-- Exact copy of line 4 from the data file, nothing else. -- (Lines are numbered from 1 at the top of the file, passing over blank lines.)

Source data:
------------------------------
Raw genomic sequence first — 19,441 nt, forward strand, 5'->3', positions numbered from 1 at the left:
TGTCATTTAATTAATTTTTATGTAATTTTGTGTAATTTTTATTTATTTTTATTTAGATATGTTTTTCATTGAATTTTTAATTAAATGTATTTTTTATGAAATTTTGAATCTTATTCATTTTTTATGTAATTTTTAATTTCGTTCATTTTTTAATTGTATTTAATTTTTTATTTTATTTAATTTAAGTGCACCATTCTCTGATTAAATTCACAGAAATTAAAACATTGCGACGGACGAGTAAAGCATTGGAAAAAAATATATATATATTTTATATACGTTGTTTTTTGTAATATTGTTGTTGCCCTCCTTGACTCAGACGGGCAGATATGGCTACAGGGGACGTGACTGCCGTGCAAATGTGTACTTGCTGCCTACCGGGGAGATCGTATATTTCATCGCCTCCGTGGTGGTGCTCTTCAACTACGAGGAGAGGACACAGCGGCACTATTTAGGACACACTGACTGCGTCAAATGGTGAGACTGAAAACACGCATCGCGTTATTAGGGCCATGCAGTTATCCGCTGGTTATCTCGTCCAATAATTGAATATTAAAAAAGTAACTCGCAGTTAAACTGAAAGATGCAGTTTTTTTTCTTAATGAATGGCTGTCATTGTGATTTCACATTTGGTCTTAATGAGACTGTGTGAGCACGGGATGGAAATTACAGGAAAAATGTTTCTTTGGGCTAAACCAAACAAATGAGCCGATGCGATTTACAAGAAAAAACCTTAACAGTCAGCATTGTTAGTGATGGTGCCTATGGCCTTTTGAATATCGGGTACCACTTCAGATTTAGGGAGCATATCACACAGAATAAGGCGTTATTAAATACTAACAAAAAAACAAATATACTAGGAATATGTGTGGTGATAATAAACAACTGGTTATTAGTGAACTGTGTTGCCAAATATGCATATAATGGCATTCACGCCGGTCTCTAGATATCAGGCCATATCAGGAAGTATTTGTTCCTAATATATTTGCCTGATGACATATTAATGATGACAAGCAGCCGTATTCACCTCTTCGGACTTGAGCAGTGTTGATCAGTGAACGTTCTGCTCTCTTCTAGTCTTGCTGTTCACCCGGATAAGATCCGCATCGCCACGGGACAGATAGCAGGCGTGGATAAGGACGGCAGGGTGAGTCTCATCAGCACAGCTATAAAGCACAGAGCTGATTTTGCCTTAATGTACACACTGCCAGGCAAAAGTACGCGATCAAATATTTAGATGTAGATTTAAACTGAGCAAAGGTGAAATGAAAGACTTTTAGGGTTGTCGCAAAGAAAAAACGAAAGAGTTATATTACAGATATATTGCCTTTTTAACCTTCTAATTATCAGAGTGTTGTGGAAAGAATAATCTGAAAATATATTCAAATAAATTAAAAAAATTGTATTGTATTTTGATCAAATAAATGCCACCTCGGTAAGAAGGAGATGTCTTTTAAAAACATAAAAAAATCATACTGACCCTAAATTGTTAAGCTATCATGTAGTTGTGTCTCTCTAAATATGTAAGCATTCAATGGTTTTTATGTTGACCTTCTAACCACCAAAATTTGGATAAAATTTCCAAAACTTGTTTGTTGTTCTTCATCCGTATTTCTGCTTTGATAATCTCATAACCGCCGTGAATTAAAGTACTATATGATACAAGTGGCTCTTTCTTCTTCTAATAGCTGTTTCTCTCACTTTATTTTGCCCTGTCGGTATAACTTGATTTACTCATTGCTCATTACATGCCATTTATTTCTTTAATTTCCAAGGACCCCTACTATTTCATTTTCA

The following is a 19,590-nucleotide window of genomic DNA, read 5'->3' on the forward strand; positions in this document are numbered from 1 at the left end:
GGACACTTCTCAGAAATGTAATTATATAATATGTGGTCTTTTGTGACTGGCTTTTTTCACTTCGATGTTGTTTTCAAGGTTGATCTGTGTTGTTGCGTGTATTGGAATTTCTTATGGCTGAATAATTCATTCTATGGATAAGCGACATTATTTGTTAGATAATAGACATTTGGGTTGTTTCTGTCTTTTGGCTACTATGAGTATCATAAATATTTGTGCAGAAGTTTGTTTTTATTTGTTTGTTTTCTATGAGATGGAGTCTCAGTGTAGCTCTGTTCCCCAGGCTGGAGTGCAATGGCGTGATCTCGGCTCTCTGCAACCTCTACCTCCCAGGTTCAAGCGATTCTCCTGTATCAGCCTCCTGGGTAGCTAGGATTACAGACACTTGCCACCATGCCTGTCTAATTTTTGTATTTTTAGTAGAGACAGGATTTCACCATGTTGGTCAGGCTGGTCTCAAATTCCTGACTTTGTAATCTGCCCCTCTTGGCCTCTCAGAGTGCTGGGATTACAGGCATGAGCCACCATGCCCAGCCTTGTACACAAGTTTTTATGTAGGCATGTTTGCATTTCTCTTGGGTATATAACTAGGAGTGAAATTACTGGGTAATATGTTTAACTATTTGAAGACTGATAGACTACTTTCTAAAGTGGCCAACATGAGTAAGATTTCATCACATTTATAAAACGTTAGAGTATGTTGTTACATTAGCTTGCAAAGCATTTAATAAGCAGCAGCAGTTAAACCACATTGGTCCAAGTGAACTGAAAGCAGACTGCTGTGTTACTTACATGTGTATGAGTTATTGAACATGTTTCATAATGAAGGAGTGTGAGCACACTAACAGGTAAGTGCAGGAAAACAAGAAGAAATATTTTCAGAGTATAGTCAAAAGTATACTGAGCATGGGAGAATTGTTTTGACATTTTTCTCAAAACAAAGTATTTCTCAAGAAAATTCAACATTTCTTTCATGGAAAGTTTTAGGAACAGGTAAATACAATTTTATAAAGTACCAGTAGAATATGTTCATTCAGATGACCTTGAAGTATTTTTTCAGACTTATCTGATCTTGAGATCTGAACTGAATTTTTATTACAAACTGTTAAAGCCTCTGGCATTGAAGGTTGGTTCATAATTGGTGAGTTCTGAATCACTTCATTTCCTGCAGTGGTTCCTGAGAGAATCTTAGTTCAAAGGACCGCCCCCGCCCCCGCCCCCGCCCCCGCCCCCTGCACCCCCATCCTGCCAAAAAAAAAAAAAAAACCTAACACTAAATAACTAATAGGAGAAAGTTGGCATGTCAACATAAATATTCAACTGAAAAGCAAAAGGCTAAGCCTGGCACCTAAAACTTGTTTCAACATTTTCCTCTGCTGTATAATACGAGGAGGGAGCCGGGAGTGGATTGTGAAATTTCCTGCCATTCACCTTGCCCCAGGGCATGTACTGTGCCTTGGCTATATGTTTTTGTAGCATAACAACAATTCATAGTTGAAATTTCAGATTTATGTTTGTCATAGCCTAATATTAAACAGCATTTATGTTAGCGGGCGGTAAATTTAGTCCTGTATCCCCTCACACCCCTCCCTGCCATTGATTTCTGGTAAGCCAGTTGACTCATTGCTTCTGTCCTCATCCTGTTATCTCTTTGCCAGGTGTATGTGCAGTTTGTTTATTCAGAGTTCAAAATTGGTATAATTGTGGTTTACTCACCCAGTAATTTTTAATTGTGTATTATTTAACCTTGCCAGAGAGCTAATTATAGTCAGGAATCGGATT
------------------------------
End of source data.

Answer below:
GGACACTTCTCAGAAATGTAATTATATAATATGTGGTCTTTTGTGACTGGCTTTTTTCACTTCGATGTTGTTTTCAAGGTTGATCTGTGTTGTTGCGTGTATTGGAATTTCTTATGGCTGAATAATTCATTCTATGGATAAGCGACATTATTTGTTAGATAATAGACATTTGGGTTGTTTCTGTCTTTTGGCTACTATGAGTATCATAAATATTTGTGCAGAAGTTTGTTTTTATTTGTTTGTTTTCTATGAGATGGAGTCTCAGTGTAGCTCTGTTCCCCAGGCTGGAGTGCAATGGCGTGATCTCGGCTCTCTGCAACCTCTACCTCCCAGGTTCAAGCGATTCTCCTGTATCAGCCTCCTGGGTAGCTAGGATTACAGACACTTGCCACCATGCCTGTCTAATTTTTGTATTTTTAGTAGAGACAGGATTTCACCATGTTGGTCAGGCTGGTCTCAAATTCCTGACTTTGTAATCTGCCCCTCTTGGCCTCTCAGAGTGCTGGGATTACAGGCATGAGCCACCATGCCCAGCCTTGTACACAAGTTTTTATGTAGGCATGTTTGCATTTCTCTTGGGTATATAACTAGGAGTGAAATTACTGGGTAATATGTTTAACTATTTGAAGACTGATAGACTACTTTCTAAAGTGGCCAACATGAGTAAGATTTCATCACATTTATAAAACGTTAGAGTATGTTGTTACATTAGCTTGCAAAGCATTTAATAAGCAGCAGCAGTTAAACCACATTGGTCCAAGTGAACTGAAAGCAGACTGCTGTGTTACTTACATGTGTATGAGTTATTGAACATGTTTCATAATGAAGGAGTGTGAGCACACTAACAGGTAAGTGCAGGAAAACAAGAAGAAATATTTTCAGAGTATAGTCAAAAGTATACTGAGCATGGGAGAATTGTTTTGACATTTTTCTCAAAACAAAGTATTTCTCAAGAAAATTCAACATTTCTTTCATGGAAAGTTTTAGGAACAGGTAAATACAATTTTATAAAGTACCAGTAGAATATGTTCATTCAGATGACCTTGAAGTATTTTTTCAGACTTATCTGATCTTGAGATCTGAACTGAATTTTTATTACAAACTGTTAAAGCCTCTGGCATTGAAGGTTGGTTCATAATTGGTGAGTTCTGAATCACTTCATTTCCTGCAGTGGTTCCTGAGAGAATCTTAGTTCAAAGGACCGCCCCCGCCCCCGCCCCCGCCCCCGCCCCCTGCACCCCCATCCTGCCAAAAAAAAAAAAAAAACCTAACACTAAATAACTAATAGGAGAAAGTTGGCATGTCAACATAAATATTCAACTGAAAAGCAAAAGGCTAAGCCTGGCACCTAAAACTTGTTTCAACATTTTCCTCTGCTGTATAATACGAGGAGGGAGCCGGGAGTGGATTGTGAAATTTCCTGCCATTCACCTTGCCCCAGGGCATGTACTGTGCCTTGGCTATATGTTTTTGTAGCATAACAACAATTCATAGTTGAAATTTCAGATTTATGTTTGTCATAGCCTAATATTAAACAGCATTTATGTTAGCGGGCGGTAAATTTAGTCCTGTATCCCCTCACACCCCTCCCTGCCATTGATTTCTGGTAAGCCAGTTGACTCATTGCTTCTGTCCTCATCCTGTTATCTCTTTGCCAGGTGTATGTGCAGTTTGTTTATTCAGAGTTCAAAATTGGTATAATTGTGGTTTACTCACCCAGTAATTTTTAATTGTGTATTATTTAACCTTGCCAGAGAGCTAATTATAGTCAGGAATCGGATT